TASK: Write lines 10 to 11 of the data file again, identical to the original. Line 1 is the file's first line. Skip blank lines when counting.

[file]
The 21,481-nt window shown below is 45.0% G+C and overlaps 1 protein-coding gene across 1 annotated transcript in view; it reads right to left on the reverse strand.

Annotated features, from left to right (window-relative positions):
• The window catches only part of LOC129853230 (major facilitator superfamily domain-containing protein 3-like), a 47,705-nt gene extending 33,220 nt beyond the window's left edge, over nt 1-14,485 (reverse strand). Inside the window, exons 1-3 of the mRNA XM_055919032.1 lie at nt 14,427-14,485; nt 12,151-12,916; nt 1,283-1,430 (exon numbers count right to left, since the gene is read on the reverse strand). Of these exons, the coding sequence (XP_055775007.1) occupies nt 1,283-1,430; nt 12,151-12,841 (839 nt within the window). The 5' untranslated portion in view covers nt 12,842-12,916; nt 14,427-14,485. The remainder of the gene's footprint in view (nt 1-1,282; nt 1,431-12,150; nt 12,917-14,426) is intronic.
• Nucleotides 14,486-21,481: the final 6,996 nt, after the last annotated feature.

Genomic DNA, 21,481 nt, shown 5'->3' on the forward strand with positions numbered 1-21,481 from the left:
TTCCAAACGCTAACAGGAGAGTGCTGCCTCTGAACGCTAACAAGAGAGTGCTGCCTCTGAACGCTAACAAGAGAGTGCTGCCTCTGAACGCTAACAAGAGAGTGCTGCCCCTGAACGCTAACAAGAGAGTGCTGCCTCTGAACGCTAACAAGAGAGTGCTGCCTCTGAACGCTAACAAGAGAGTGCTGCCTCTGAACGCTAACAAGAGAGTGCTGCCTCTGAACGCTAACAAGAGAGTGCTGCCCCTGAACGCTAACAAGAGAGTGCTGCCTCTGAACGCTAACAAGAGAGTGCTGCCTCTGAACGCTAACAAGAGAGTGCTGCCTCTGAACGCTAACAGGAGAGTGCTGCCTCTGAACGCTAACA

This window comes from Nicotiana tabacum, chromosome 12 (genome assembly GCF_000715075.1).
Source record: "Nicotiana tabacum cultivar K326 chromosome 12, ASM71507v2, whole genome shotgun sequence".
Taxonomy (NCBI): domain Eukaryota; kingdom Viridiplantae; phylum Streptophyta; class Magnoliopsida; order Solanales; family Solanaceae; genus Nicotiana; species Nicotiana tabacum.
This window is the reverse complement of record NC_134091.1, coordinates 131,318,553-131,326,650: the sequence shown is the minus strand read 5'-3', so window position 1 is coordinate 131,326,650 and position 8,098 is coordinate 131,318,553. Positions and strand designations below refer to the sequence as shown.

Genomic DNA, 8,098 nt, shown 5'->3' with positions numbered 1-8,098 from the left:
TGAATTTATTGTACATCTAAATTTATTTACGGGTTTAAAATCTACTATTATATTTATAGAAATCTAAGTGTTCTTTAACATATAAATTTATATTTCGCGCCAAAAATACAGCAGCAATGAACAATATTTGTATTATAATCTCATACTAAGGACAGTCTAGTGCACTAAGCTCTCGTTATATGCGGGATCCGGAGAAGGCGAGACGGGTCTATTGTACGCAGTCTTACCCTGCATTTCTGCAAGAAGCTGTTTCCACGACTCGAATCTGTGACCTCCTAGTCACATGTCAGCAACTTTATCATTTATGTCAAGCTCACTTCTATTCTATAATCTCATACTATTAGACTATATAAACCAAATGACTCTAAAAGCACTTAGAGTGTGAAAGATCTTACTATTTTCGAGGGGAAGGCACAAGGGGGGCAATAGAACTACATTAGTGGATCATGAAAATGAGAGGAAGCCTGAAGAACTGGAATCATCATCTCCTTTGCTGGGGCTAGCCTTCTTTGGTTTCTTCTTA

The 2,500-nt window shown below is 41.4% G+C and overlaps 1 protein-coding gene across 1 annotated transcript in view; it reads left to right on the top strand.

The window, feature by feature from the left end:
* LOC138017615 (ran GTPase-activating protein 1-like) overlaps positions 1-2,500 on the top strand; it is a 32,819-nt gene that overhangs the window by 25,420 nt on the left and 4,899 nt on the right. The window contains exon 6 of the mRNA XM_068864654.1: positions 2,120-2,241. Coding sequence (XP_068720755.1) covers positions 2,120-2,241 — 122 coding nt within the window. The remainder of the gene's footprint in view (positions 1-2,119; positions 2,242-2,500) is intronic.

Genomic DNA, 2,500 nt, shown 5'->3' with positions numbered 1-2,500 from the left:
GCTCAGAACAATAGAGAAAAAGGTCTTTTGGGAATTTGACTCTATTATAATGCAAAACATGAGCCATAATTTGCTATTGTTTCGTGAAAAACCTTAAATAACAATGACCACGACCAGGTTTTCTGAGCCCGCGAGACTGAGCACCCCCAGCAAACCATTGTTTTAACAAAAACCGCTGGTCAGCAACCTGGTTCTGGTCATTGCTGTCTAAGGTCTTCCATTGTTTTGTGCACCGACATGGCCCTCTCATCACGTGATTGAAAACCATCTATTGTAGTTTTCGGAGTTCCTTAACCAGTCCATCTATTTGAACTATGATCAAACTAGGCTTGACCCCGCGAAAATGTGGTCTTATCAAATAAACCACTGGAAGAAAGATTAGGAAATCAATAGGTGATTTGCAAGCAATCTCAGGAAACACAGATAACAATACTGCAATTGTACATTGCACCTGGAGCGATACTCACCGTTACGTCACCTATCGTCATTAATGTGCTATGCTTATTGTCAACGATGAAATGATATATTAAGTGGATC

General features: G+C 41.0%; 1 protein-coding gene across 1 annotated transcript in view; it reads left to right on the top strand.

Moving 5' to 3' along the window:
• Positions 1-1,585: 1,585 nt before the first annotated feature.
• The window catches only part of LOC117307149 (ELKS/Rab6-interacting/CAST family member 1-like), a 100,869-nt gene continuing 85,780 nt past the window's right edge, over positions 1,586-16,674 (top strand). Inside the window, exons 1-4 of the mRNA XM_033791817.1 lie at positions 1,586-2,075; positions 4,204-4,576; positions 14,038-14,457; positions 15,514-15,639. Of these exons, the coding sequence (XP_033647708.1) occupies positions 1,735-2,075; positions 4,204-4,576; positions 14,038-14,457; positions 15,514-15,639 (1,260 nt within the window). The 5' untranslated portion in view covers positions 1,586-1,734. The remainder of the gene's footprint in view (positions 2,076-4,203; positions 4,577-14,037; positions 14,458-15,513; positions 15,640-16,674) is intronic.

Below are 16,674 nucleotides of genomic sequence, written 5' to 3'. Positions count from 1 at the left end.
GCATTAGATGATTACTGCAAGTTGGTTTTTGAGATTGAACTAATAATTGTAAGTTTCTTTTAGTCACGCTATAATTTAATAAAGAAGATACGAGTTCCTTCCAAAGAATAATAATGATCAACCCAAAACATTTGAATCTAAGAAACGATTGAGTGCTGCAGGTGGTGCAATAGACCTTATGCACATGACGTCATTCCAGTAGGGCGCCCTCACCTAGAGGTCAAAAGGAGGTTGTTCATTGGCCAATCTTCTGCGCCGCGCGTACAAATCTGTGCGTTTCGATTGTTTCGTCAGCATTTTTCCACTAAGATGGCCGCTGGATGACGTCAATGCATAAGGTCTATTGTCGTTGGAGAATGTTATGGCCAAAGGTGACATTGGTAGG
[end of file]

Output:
This window is the reverse complement of record NC_134091.1, coordinates 131,318,553-131,326,650: the sequence shown is the minus strand read 5'-3', so window position 1 is coordinate 131,326,650 and position 8,098 is coordinate 131,318,553. Positions and strand designations below refer to the sequence as shown.

Genomic DNA, 8,098 nt, shown 5'->3' with positions numbered 1-8,098 from the left: